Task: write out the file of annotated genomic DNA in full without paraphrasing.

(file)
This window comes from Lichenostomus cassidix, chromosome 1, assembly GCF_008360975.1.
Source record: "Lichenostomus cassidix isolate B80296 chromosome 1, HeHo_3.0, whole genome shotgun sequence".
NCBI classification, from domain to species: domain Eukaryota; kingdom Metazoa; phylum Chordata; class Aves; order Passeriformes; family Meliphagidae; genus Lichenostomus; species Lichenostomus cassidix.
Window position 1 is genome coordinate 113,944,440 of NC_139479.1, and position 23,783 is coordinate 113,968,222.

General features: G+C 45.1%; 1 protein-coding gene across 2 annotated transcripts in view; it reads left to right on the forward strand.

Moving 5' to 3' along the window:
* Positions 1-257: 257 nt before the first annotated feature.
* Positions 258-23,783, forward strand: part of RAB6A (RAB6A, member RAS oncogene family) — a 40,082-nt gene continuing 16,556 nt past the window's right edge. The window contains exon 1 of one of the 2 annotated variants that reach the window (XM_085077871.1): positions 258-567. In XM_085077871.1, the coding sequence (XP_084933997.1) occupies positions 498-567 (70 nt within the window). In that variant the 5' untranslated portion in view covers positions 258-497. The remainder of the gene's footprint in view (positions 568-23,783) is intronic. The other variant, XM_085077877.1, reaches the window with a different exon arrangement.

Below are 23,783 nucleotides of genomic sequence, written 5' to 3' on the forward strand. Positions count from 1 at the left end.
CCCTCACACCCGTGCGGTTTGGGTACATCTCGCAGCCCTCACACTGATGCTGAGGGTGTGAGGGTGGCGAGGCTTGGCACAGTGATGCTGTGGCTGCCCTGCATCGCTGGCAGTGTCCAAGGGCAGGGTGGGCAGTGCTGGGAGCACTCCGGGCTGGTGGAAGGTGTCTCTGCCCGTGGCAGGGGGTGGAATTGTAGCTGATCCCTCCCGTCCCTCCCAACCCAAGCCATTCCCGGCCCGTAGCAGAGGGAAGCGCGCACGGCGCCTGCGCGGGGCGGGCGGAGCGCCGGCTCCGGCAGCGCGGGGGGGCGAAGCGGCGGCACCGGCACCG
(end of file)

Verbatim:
This window comes from Lichenostomus cassidix, chromosome 1, assembly GCF_008360975.1.
Source record: "Lichenostomus cassidix isolate B80296 chromosome 1, HeHo_3.0, whole genome shotgun sequence".
NCBI classification, from domain to species: domain Eukaryota; kingdom Metazoa; phylum Chordata; class Aves; order Passeriformes; family Meliphagidae; genus Lichenostomus; species Lichenostomus cassidix.
Window position 1 is genome coordinate 113,944,440 of NC_139479.1, and position 23,783 is coordinate 113,968,222.

General features: G+C 45.1%; 1 protein-coding gene across 2 annotated transcripts in view; it reads left to right on the forward strand.

Moving 5' to 3' along the window:
* Positions 1-257: 257 nt before the first annotated feature.
* Positions 258-23,783, forward strand: part of RAB6A (RAB6A, member RAS oncogene family) — a 40,082-nt gene continuing 16,556 nt past the window's right edge. The window contains exon 1 of one of the 2 annotated variants that reach the window (XM_085077871.1): positions 258-567. In XM_085077871.1, the coding sequence (XP_084933997.1) occupies positions 498-567 (70 nt within the window). In that variant the 5' untranslated portion in view covers positions 258-497. The remainder of the gene's footprint in view (positions 568-23,783) is intronic. The other variant, XM_085077877.1, reaches the window with a different exon arrangement.

Below are 23,783 nucleotides of genomic sequence, written 5' to 3' on the forward strand. Positions count from 1 at the left end.
CCCTCACACCCGTGCGGTTTGGGTACATCTCGCAGCCCTCACACTGATGCTGAGGGTGTGAGGGTGGCGAGGCTTGGCACAGTGATGCTGTGGCTGCCCTGCATCGCTGGCAGTGTCCAAGGGCAGGGTGGGCAGTGCTGGGAGCACTCCGGGCTGGTGGAAGGTGTCTCTGCCCGTGGCAGGGGGTGGAATTGTAGCTGATCCCTCCCGTCCCTCCCAACCCAAGCCATTCCCGGCCCGTAGCAGAGGGAAGCGCGCACGGCGCCTGCGCGGGGCGGGCGGAGCGCCGGCTCCGGCAGCGCGGGGGGGCGAAGCGGCGGCACCGGCACCG